Washington Post revenues primarily generated by publishing fake news

Monday, January 30, 2017 by

In recent days, the Washington Post’s executive editor, Marty Baron, boasted that his paper was doing something most other mainstream media outlets weren’t doing: adding journalists and making a large profit.

“WaPo ‘seems to be doing something unique in daily journalism: It is adding journalists early in the year,’” he tweeted Dec. 27.

While we ordinarily applaud capitalism and the ability of companies to be profitable – be they in the highly over-regulated world of industry and business or the daily news industry, which is tough – it’s difficult to clap our hands for the Post, because of the manner in which its profits are being made.

The Post, you might remember, was the first major paper to state that Russia interfered in the presidential election, with a highly sensationalized story that cited a never-before-heard-of group consisting of “experts” in media, national security, intelligence and other fields that claimed hundreds of news sites (including this one) were willfully spreading Russian propaganda, in a bid to help Donald J. Trump defeat Hillary Clinton.

Making sure the fake story goes viral while the retractions don’t

The story went viral, meaning that the paper’s website experienced a huge influx of traffic – the kind that translates into major revenue.

Never mind that within 48 hours, the Post published a qualifier (not a retraction) when one legitimate news agency after another poked hole after hole in the story, with some even stating that other major news organizations had been offered the story but declined because it was unsubstantiated and couldn’t be proved.

But the fake news didn’t stop there. As noted by Glenn Greenwald of The Intercept, the paper published another false story claiming that Russia launched a cyberattack against the U.S. power grid.

As Greenwald noted, “Both articles were fundamentally false.” Both of them now come with humiliating editor’s notes that grudgingly acknowledge the mistakes, namely that the core claims made by each article were complete fabrications.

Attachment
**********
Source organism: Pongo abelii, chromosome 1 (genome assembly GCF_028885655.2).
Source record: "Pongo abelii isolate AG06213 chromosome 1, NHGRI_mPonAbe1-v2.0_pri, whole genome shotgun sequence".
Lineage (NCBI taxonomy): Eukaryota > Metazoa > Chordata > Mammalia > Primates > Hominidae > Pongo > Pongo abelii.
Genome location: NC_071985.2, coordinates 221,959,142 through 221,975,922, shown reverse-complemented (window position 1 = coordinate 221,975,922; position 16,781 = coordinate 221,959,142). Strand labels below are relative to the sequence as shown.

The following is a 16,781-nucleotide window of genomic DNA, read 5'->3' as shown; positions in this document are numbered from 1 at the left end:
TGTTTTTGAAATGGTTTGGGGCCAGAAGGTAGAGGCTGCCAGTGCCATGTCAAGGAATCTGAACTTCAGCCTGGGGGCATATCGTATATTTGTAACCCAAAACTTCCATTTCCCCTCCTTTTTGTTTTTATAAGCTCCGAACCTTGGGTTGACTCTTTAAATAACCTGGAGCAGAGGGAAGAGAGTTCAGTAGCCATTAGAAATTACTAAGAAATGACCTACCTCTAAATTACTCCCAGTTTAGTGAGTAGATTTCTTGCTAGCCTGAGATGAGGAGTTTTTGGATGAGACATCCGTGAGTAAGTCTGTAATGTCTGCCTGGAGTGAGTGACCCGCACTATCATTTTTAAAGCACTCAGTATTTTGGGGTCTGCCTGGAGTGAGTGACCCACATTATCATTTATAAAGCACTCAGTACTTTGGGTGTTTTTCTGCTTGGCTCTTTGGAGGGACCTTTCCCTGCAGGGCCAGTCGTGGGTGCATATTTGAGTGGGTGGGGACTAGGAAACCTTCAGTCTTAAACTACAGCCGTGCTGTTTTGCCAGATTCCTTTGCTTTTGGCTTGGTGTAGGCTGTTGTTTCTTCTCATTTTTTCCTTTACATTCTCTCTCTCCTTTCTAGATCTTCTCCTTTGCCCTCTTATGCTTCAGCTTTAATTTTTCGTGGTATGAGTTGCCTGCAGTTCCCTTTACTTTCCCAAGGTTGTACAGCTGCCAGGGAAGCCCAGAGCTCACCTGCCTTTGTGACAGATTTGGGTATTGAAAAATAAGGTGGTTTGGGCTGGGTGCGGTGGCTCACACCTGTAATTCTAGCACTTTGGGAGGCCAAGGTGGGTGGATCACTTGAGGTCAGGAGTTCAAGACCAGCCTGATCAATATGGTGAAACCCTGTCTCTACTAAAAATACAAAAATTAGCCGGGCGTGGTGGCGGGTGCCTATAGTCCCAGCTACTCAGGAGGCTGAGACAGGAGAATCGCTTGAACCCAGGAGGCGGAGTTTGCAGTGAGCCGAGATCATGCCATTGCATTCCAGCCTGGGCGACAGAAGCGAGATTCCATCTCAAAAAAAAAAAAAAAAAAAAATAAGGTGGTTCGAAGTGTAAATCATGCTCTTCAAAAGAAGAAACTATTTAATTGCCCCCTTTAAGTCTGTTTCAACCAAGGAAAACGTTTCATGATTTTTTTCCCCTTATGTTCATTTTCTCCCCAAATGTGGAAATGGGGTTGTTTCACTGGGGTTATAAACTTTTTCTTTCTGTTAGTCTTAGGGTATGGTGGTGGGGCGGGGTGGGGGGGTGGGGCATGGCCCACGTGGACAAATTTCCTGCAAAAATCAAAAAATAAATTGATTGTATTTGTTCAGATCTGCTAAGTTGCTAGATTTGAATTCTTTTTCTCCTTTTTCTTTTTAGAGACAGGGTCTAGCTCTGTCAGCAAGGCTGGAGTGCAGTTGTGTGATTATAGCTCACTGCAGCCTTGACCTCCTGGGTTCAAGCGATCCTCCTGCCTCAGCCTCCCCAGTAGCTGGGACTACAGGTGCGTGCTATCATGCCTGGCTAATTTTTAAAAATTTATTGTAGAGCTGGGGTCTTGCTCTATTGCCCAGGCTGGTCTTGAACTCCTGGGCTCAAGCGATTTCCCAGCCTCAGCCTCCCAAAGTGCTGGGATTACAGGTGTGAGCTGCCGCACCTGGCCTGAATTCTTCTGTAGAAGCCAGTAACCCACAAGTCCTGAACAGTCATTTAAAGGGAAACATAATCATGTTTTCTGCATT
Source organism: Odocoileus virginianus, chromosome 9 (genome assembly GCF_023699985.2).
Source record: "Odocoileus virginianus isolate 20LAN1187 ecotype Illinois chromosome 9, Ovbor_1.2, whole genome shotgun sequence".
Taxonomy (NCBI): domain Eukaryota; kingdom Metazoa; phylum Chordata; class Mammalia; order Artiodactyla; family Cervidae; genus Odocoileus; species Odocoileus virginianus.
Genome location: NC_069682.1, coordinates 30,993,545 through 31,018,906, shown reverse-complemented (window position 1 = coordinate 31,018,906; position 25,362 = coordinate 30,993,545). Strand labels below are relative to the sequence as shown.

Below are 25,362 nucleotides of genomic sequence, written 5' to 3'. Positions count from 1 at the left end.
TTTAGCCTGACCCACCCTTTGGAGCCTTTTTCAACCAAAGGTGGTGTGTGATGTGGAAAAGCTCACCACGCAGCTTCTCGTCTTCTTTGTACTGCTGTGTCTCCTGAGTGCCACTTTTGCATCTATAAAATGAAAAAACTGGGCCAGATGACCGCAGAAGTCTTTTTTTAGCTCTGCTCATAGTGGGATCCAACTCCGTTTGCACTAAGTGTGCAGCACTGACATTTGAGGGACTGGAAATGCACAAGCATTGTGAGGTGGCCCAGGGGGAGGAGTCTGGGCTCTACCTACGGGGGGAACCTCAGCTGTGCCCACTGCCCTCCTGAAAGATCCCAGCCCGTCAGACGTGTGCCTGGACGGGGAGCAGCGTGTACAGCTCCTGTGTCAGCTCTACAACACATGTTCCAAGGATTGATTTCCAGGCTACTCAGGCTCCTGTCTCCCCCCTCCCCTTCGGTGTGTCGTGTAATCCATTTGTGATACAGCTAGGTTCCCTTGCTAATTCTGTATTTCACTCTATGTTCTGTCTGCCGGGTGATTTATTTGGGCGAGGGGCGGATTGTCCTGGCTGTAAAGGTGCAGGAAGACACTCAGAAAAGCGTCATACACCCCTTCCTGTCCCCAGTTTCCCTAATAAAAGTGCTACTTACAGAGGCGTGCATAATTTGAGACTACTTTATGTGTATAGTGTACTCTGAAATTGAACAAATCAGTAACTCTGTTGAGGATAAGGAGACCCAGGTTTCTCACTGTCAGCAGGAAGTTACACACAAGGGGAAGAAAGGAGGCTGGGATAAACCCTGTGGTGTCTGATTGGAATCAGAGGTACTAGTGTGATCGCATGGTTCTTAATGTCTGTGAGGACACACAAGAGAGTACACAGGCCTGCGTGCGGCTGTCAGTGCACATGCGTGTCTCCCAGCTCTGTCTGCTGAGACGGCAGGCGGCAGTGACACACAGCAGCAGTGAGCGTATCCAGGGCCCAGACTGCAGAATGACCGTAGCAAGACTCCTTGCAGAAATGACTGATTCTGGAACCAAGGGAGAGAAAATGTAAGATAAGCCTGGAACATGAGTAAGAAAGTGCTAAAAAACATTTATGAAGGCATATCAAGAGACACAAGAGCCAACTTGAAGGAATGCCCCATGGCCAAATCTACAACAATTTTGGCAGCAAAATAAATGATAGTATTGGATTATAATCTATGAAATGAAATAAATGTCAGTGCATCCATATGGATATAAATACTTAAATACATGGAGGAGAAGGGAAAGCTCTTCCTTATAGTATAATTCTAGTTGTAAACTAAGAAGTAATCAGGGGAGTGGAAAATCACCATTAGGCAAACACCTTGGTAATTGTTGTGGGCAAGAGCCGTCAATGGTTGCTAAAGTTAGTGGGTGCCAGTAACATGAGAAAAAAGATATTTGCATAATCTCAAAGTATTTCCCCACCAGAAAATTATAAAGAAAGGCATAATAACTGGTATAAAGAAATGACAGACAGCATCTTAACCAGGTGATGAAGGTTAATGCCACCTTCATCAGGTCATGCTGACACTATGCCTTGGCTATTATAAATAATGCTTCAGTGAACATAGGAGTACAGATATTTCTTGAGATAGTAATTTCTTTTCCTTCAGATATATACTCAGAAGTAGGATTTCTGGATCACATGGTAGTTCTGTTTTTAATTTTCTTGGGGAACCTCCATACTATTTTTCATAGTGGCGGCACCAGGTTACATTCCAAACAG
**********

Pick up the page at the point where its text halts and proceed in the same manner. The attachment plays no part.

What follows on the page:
Still, while both stories serve as embarrassing examples of fake news, they have nonetheless rewarded the Post very well. That is due to the fact that the Left-wing mainstream media journo-terrorists aggressively hype and cross-promote the original, exceedingly false stories to make sure they go viral, which then of course generates revenue for the paper.

Greenwald notes further that, after spreading the falsehoods all over the Web and beyond, needlessly raising fear levels around the country and stirring up political discourse in the process (both of the Russia stories were hyped massively on Left-wing cable news networks), the subsequent retractions and/or corrections were only barely mentioned, as the Post issued them in the most muted way possible. As such, just a small fraction of those who heard the initial fake news wound up learning about the retractions, meaning that, by far, most people continued believing the falsified reports.

So, why is the Post so readily hyping the ‘danger’ posed by Russia?

Baron himself is responsible for spreading the fake news far and wide. He tweeted both phony stories to his followers and, to date, they have been re-tweeted thousands of times, including by many other journalists with large followings.

But what did Baron do when the Post had to retract or distance itself from both stories? Nothing. He never tweeted out the corrections or, as Greenwald reported, did anything at all to set the record straight. Oh, but he did tweet out a Post story that decried – get this – fake news. You just can’t make this stuff up.

While it should be obvious by now to any impartial observer that the so-called mainstream media are the real purveyors of fake news, Greenwald asks the appropriate questions about why they are spending so much time demonizing Russia:

Was it ideological and political — namely, devotion to the D.C. agenda of elevating Russia into a grave threat to U.S. security? Was it to please its audience — knowing that its readers, in the wake of Trump’s victory, want to be fed stories about Russian treachery? Was it access and source servitude — proving it will serve as a loyal and uncritical repository for any propaganda intelligence officials want disseminated? Was it profit — to generate revenue through sensationalistic click-bait headlines with a reckless disregard to whether its stories are true?

Greenwald notes that the Post is a large organization, with many reporters and editors participating in virtually every story, making it difficult to pinpoint a motive. We have to disagree here; when the political ideology (far Left) is pervasive within the organization, then it becomes rather clear what their true motivations are.

And to be frank, profit is the least among them.

There is a solution, however. Censored.news is a new partner site we’ve created for readers who are interested in getting their news from an unfiltered, ideologically pure group of independent sites that are dedicated to speaking truth to power, no matter who is in the White House or Congress. You can also search for legitimate news stories at GoodGopher.com and Fetch.news.

Check them out today.

J.D. Heyes is a senior writer for Natural News and News Target, as well as editor of The National Sentinel.








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